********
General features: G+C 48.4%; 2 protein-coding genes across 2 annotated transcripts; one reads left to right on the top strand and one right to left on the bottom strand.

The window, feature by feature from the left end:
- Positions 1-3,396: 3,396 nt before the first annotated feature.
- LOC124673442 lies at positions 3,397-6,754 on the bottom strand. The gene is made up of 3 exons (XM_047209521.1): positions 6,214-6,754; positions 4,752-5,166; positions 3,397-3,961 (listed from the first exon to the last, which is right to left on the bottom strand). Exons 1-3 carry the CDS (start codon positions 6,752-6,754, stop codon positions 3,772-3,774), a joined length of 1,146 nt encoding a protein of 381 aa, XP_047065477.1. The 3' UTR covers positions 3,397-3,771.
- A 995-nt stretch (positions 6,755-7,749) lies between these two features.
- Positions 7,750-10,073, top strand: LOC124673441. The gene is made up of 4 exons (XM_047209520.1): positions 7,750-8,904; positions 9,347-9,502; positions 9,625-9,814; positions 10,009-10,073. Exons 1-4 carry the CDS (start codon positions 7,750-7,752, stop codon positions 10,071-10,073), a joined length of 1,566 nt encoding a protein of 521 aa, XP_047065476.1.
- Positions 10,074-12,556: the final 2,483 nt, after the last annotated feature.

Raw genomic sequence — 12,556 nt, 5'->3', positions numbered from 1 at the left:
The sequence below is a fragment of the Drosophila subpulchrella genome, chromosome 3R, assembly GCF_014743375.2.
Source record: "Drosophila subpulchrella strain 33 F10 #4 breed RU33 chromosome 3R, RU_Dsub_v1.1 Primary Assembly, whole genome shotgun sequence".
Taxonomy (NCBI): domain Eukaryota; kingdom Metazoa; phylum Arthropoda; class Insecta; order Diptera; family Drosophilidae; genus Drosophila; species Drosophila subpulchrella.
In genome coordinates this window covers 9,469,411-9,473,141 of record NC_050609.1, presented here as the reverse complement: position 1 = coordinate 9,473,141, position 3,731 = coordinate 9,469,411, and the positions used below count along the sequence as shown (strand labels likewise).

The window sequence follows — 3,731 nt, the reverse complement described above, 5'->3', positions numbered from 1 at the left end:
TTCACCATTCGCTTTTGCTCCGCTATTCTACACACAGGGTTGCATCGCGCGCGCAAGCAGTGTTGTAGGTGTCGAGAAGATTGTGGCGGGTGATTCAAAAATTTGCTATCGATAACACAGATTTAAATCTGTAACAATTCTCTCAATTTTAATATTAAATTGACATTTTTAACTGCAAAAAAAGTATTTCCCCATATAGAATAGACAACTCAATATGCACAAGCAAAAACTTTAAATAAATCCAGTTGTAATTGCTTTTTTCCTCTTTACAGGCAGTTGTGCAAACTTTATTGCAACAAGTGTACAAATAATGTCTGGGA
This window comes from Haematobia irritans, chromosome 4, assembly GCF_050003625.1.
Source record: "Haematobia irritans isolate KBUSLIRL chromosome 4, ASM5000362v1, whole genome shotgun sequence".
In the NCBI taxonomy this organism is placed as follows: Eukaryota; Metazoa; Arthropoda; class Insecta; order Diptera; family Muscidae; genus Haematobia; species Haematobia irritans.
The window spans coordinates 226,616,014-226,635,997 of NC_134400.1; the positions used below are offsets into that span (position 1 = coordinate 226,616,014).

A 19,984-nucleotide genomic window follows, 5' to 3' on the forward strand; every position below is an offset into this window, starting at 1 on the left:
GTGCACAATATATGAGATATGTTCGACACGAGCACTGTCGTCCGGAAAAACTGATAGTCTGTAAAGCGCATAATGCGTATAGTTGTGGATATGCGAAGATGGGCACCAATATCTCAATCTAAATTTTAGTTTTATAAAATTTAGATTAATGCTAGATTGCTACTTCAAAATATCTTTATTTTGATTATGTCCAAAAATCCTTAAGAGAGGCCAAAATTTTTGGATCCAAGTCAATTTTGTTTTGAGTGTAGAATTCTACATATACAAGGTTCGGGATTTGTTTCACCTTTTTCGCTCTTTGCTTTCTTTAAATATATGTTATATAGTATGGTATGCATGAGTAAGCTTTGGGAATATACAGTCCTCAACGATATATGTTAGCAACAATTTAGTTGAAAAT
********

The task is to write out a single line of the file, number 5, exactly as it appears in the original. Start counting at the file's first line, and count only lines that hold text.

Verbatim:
- A 995-nt stretch (positions 6,755-7,749) lies between these two features.